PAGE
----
vet scale

Whether you are a zookeeper, a veterinarian, or just a pet owner, it is very important for you to know your animal’s weight. An animal’s weight not only provides a glimpse into its health, but also helps caretakers to decide the amount of food, water, medicine and even exercise that the animal should have.

When it comes to weighing animals, here are some things you should keep in mind.

Get a durable vet scale

When looking for a scale to weigh animals, be sure to go for one that is tough and durable. Even if you only deal with small pets, you still need one that is able to withstand multiple washes and vigorous use. Not to mention stomping and clawing and biting.

One recommendation is stainless steel scales, as these are strong, resistant to rust and easy to clean. Try to get models with removable pans, so that you can easily reach every part of the scale. Scales with an IP66 rated washdown housing are great as they can be subjected to proper washing after every use.

Also, be sure to get a scale with good shock protection. As mentioned earlier, animals may not be gentle with the scale.

You need dynamic weighing

Dynamic weighing is the ability to weigh something in motion, and this is especially important when it comes to weighing animals. Most animals are not particularly cooperative and will probably not remain stationery when being weighed.

With the dynamic weighing feature, the vet scale will be able to filter through weight fluctuations and work out an average weight. Even if the animals move around, their weight can still be captured.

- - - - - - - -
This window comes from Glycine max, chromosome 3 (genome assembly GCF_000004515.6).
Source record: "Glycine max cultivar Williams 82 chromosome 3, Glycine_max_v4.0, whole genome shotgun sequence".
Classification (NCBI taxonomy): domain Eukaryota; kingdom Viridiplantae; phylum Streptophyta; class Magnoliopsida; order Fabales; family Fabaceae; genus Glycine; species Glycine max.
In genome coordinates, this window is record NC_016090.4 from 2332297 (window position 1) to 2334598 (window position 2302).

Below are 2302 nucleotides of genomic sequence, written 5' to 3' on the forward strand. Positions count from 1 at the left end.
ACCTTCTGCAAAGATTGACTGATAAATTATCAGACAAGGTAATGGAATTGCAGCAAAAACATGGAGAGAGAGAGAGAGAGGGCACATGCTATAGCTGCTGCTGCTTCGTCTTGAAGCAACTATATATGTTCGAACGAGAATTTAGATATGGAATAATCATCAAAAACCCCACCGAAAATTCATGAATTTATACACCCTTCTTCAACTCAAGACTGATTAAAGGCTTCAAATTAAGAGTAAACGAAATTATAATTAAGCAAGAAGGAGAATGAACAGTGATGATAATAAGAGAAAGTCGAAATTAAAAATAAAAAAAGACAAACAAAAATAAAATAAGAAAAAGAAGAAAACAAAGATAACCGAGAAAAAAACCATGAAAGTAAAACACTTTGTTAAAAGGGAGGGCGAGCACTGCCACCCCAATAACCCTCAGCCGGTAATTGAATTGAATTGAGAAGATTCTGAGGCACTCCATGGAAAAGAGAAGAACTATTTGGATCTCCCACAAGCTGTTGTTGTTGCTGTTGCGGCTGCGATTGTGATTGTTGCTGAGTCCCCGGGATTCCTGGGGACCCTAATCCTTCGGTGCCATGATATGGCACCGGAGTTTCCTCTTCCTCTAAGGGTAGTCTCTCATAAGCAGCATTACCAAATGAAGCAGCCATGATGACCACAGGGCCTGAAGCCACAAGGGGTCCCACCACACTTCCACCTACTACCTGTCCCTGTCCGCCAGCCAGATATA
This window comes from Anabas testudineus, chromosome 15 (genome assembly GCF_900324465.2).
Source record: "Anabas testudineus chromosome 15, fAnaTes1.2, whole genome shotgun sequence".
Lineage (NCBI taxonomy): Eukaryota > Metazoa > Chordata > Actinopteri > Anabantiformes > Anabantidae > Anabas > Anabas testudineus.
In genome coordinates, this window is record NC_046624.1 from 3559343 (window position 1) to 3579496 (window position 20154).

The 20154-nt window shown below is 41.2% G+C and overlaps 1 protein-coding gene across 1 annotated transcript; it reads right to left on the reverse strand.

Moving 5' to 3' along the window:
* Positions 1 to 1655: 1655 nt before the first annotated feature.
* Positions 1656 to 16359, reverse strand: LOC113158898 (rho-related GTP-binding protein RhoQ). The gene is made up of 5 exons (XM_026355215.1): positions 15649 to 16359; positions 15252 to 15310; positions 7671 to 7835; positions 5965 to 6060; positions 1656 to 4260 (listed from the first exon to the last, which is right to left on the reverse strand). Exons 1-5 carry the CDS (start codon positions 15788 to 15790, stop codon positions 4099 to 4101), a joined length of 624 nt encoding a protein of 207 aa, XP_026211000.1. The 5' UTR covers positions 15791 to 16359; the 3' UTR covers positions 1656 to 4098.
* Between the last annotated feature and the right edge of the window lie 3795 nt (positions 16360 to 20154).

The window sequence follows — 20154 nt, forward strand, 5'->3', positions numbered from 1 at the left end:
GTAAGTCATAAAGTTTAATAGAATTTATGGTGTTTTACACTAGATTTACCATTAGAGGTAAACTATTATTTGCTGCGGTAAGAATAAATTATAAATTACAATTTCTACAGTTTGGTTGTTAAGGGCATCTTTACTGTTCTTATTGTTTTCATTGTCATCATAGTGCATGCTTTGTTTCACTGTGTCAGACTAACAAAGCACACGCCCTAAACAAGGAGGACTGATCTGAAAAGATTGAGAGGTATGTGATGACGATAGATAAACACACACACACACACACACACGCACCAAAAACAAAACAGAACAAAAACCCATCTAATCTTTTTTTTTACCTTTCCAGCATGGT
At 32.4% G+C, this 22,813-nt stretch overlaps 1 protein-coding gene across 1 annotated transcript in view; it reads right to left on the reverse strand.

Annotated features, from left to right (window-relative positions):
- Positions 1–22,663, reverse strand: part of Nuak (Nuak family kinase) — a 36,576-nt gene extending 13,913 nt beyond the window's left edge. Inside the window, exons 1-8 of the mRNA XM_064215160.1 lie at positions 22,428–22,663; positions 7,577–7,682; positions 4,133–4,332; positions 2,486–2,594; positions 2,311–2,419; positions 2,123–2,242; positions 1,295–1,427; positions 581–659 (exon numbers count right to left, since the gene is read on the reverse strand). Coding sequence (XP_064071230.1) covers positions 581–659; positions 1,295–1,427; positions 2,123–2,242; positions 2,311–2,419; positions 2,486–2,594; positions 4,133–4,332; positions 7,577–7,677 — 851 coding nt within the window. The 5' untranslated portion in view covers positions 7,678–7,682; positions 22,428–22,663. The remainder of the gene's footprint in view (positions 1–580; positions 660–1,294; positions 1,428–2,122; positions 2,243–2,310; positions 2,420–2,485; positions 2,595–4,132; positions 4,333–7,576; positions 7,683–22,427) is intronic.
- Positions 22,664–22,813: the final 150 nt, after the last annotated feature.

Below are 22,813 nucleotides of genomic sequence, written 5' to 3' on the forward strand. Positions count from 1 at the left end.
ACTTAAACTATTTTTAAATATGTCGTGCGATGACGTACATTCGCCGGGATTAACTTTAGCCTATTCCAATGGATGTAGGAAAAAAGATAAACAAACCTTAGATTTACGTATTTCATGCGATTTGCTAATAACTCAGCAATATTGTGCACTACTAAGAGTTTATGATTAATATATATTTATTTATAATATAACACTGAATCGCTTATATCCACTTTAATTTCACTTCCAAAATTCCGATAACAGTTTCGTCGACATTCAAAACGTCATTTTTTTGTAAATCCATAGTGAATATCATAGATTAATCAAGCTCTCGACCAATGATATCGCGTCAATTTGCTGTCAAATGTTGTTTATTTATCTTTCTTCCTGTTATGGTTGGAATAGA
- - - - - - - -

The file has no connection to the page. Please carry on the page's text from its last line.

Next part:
Consider having more than one scale

If you’re a pet owner or someone who specialise in only one type of animal, having just one vet scale may be sufficient. However, a farm, a zoo or a veterinarian facility may need several different types of scales. For example, smaller animals like rabbits or cats would do better with a smaller scale, while bigger animals such as horses or hippos would need a bigger and tougher platform or weigh beams.
You may also consider having at least one portable scale, so that you can use it in the field if and when needed.

Be ready to coax the animals

Don’t expect animals to be keen and obedient when it comes to weighing time! Be prepared to coax the animal onto the scale, whether with treats or a gentle nudge. When first introducing a new scale, be patient and allow the animals to get acquainted with it. This may take some time, but it would help the animals get used to the equipment as well as the process, to avoid them (and their handlers) feeling stressed.

Some animals, such as birds, may need a perch, while others may need to be held by their handler to be weighed. In such conditions, remember to use the Tare function.

Look beyond the numbers

There are many factors that affect an animal’s weight – medical conditions and injuries are just some of them. Stress can also cause weight loss in animals.

It is helpful to know the weight range that an animal should be in. And, to better make sense of what the actual weight indicates, keep a record of past results for better data analysis.

If you’re looking for veterinary, livestock and animal scales, take a look at our selection, or contact our team for more information.